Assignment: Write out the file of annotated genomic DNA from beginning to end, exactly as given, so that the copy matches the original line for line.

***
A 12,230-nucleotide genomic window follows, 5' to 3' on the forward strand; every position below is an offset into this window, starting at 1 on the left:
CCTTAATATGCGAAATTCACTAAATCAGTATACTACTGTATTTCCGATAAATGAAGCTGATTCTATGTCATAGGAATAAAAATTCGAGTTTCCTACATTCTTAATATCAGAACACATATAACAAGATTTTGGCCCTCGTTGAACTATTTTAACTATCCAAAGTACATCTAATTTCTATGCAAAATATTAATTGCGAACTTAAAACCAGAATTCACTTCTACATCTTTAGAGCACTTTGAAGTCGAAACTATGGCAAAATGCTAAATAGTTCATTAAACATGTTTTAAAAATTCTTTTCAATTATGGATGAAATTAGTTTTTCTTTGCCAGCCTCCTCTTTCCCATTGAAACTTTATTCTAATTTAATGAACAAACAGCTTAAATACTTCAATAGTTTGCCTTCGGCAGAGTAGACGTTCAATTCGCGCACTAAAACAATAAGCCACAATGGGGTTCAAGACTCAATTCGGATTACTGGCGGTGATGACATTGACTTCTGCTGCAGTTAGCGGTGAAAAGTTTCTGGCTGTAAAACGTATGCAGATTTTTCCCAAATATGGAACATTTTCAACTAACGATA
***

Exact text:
A 12,230-nucleotide genomic window follows, 5' to 3' on the forward strand; every position below is an offset into this window, starting at 1 on the left:
CCTTAATATGCGAAATTCACTAAATCAGTATACTACTGTATTTCCGATAAATGAAGCTGATTCTATGTCATAGGAATAAAAATTCGAGTTTCCTACATTCTTAATATCAGAACACATATAACAAGATTTTGGCCCTCGTTGAACTATTTTAACTATCCAAAGTACATCTAATTTCTATGCAAAATATTAATTGCGAACTTAAAACCAGAATTCACTTCTACATCTTTAGAGCACTTTGAAGTCGAAACTATGGCAAAATGCTAAATAGTTCATTAAACATGTTTTAAAAATTCTTTTCAATTATGGATGAAATTAGTTTTTCTTTGCCAGCCTCCTCTTTCCCATTGAAACTTTATTCTAATTTAATGAACAAACAGCTTAAATACTTCAATAGTTTGCCTTCGGCAGAGTAGACGTTCAATTCGCGCACTAAAACAATAAGCCACAATGGGGTTCAAGACTCAATTCGGATTACTGGCGGTGATGACATTGACTTCTGCTGCAGTTAGCGGTGAAAAGTTTCTGGCTGTAAAACGTATGCAGATTTTTCCCAAATATGGAACATTTTCAACTAACGATA